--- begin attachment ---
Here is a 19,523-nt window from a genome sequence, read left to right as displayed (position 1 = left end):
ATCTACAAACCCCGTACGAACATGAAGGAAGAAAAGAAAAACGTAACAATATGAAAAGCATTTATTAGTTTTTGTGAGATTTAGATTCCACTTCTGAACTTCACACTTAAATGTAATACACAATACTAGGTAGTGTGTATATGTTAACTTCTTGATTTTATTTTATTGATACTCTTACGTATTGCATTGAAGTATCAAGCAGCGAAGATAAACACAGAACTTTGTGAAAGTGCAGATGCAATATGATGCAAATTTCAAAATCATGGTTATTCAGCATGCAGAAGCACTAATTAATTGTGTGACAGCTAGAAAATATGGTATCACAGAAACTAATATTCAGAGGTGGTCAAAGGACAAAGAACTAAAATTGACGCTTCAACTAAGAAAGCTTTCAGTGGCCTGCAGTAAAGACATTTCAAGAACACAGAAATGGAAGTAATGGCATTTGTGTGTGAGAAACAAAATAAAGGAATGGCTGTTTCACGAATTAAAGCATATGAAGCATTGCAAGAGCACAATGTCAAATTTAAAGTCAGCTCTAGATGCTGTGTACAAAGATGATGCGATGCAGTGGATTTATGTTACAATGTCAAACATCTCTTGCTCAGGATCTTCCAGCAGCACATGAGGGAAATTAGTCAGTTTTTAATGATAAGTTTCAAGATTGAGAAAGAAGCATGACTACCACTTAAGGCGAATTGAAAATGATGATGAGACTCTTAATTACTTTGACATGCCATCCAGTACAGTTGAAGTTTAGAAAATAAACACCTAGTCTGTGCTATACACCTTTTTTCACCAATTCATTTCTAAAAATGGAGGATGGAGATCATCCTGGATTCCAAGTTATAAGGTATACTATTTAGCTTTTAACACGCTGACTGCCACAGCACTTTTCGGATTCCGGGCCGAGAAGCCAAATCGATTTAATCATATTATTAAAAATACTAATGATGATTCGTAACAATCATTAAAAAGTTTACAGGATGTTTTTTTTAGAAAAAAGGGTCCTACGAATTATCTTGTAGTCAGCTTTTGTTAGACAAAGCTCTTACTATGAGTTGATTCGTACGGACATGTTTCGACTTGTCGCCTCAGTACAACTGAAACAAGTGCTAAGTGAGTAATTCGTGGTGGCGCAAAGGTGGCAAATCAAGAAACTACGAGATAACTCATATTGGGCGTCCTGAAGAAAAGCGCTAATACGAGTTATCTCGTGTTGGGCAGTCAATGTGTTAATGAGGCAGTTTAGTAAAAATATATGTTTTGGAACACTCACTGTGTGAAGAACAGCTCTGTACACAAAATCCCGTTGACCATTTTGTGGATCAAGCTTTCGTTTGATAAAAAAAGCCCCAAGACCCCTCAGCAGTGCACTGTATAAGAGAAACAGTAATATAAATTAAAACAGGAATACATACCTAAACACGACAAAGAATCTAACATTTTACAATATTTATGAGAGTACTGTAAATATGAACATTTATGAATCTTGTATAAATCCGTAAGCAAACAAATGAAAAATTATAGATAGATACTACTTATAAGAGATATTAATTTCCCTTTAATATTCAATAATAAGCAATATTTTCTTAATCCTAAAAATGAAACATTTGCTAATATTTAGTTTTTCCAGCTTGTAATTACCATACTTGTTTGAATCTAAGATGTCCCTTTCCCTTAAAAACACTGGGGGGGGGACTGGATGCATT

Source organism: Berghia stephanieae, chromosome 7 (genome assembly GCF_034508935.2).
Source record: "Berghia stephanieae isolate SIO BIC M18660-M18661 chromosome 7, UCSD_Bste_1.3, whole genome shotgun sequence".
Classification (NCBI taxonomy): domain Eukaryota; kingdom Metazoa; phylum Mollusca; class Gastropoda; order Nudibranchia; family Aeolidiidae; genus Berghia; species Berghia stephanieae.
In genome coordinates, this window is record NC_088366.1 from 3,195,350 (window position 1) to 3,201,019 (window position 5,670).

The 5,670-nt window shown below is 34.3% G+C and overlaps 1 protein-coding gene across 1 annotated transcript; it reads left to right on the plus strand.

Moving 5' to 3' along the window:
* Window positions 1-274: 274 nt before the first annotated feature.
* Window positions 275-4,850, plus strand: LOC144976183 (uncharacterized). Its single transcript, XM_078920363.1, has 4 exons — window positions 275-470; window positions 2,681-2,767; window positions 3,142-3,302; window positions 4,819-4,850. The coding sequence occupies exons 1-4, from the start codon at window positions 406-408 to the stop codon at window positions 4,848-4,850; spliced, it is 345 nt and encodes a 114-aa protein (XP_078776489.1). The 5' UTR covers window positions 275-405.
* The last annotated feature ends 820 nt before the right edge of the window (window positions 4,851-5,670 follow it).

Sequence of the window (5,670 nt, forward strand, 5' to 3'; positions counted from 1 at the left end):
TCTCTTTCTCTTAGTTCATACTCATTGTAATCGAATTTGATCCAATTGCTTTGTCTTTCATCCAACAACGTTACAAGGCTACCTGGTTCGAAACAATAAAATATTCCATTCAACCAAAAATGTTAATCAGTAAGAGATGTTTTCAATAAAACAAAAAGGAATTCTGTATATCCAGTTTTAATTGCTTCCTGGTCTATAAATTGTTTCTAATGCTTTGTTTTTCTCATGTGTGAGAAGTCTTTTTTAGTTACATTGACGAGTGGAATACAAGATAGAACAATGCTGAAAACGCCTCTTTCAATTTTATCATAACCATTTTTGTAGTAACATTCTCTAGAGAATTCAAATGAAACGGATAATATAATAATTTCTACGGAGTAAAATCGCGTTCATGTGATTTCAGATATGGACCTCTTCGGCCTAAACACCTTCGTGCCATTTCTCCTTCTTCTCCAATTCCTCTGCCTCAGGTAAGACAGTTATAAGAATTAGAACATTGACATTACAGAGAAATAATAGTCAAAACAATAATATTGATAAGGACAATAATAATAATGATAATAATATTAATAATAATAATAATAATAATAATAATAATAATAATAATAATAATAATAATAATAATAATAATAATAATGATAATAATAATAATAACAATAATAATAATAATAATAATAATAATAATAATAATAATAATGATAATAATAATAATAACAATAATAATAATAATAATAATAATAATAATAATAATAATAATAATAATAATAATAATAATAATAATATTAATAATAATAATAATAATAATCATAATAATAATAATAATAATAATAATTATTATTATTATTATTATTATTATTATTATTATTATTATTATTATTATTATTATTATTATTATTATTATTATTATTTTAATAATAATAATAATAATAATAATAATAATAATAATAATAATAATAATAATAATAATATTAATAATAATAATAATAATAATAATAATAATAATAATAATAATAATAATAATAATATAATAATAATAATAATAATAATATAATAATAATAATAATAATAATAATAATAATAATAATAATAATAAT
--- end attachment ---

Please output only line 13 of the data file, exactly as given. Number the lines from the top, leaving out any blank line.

TCTCTTTCTCTTAGTTCATACTCATTGTAATCGAATTTGATCCAATTGCTTTGTCTTTCATCCAACAACGTTACAAGGCTACCTGGTTCGAAACAATAAAATATTCCATTCAACCAAAAATGTTAATCAGTAAGAGATGTTTTCAATAAAACAAAAAGGAATTCTGTATATCCAGTTTTAATTGCTTCCTGGTCTATAAATTGTTTCTAATGCTTTGTTTTTCTCATGTGTGAGAAGTCTTTTTTAGTTACATTGACGAGTGGAATACAAGATAGAACAATGCTGAAAACGCCTCTTTCAATTTTATCATAACCATTTTTGTAGTAACATTCTCTAGAGAATTCAAATGAAACGGATAATATAATAATTTCTACGGAGTAAAATCGCGTTCATGTGATTTCAGATATGGACCTCTTCGGCCTAAACACCTTCGTGCCATTTCTCCTTCTTCTCCAATTCCTCTGCCTCAGGTAAGACAGTTATAAGAATTAGAACATTGACATTACAGAGAAATAATAGTCAAAACAATAATATTGATAAGGACAATAATAATAATGATAATAATATTAATAATAATAATAATAATAATAATAATAATAATAATAATAATAATAATAATAATAATAATAATAATAATGATAATAATAATAATAACAATAATAATAATAATAATAATAATAATAATAATAATAATAATGATAATAATAATAATAACAATAATAATAATAATAATAATAATAATAATAATAATAATAATAATAATAATAATAATAATAATAATATTAATAATAATAATAATAATAATCATAATAATAATAATAATAATAATAATTATTATTATTATTATTATTATTATTATTATTATTATTATTATTATTATTATTATTATTATTATTATTATTATTATTTTAATAATAATAATAATAATAATAATAATAATAATAATAATAATAATAATAATAATAATATTAATAATAATAATAATAATAATAATAATAATAATAATAATAATAATAATAATAATATAATAATAATAATAATAATAATATAATAATAATAATAATAATAATAATAATAATAATAATAATAATAAT